The Wanderer

As I walked through the wilderness of this world …

Mr Roberts to Mr Cameron

with 3 comments

Dear Prime Minister,

Re: Same-sex marriage

You must be aware that there are many Christians in this country who are experiencing a variety of reactions to the proposal (or is it decision?) to permit same- sex marriage. Reactions include disbelief, that such a major change in the family and social structures of this country could go through without a serious debate about the issues, or at least get a mention in your party manifesto to put people ‘on notice’; disillusionment that political power is being used to override the sincerely held convictions of millions on a major issue; and disappointment at the way our very valid objections and questions are being sidestepped or met with contempt or abuse. . . .

Read the rest of Mostyn Robert’s thoughtful letter to the PM here.

Written by Jeremy Walker

Friday 23 March 2012 at 12:24

3 Responses

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  1. Read your related Ref21 post and thought of this article, which I’d read hours earlier –
    http://www.spiked-online.com/index.php/site/article/12273/
    – the writer argues that the issue is imposed by a censorious elite, not something that’s emerged from a groundswell of democratic demand. Eg:

    The reason the gay-marriage issue can feel like it came from nowhere, and is now everywhere, is because it is an entirely top-down, elite-driven thing. The true driving force behind it is not any real or publicly manifested hunger amongst homosexual couples to get wed, far less a broader public appetite for the reform of the institution of marriage; rather it is the need of the political and media class for an issue through which to signify its values and advertise its superiority. Gay marriage is not a real issue – it is a cultural signifier, like wearing a pink ribbon to show you care about breast cancer.

    This analysis might well fit with what you’ve said on Ref21. As in, easier to perceive Problem X as a judgment if it’s something inflicted from the outside, rather than something everyone wants. (Although not to exclude the possibility that everyone wanting something could also be root rather than fruit of the problem.)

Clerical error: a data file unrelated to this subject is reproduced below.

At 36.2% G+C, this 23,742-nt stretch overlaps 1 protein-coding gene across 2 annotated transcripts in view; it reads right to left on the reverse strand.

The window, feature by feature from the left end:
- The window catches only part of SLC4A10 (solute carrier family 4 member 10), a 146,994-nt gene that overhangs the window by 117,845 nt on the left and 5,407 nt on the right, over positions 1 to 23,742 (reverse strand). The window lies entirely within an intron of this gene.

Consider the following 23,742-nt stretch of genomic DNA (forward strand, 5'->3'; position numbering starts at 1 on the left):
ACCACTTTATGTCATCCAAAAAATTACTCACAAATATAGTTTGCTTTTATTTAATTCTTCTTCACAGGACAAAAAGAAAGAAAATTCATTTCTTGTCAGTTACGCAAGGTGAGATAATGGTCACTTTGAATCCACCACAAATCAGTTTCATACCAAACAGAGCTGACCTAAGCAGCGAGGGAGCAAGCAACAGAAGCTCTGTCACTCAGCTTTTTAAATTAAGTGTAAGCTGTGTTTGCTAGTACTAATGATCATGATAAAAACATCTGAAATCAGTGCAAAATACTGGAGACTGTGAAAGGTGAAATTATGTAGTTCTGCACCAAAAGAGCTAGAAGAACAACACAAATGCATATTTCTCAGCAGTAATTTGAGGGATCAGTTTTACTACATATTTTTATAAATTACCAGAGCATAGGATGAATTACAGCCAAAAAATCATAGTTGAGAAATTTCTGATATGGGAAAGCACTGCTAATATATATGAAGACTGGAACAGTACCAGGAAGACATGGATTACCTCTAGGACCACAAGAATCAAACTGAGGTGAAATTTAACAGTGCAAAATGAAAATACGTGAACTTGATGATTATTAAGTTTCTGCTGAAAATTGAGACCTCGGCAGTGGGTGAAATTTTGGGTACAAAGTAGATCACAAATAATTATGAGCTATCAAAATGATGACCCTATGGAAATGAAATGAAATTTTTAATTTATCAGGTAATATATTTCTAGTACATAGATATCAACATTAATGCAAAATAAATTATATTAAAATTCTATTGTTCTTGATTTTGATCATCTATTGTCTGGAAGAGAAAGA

cath

    Friday 23 March 2012 at 23:37

    • Thanks, Cath. An interesting and credible perspective, I think. My argument on Ref21 was essentially that the pressure for this is an indication not of a future problem, but of a past one: the rebellious abandonment of God and of his law. I wonder to what extent you could try to tie together the sources of these pressures? I think that there are some interesting volumes that would suggest that the same ‘elites’ (I do like the way this enables us to say that someone else is responsible!) are driving both agendas.

      Jeremy Walker

      Saturday 24 March 2012 at 08:18

  2. Francis Schaeffer, with his knowledge of trends both in Europe and the U.S., said before his death that he thought one of the biggest (that is, growing) threats to Christian culture in the West was Statism: the “top down” view that the State is the last best source for decision making in the public interest. This is particularly so in the U.S. where, statistics show, the populace is far more “religious” than the leadership, which is almost uniformly secular in outlook and governance. Peter Berger, a well-known sociologist, characterized the U.S. as “a nation of Indians (East India — a very religious country) governed by an elite of Swedes (atheists).” It isn’t that the religious populace doesn’t care about what is being imposed, it is that they don’t care enough — they are primarily engaged in either intramural squabbles or looking for personal miracles or heavily involved in the executive management of large church or para-church organizations. Additionally, the interest of (many) religious groups to be seen by society (and the elites) as not being bigots or neanderthals or xenophobes further mutes their opposition to “bringing up talking points” rather than out-right opposition to State imposed sanctioning of ungodliness. The U.S. last weekend had a “celebration of reason” among some in the military that was for those who did not believe in a God or god. When a country takes a formal public posture celebrating its rebellion against God, it is a chilling feeling and brings a sense of genuine grief.

    Carson

    Tuesday 3 April 2012 at 17:50


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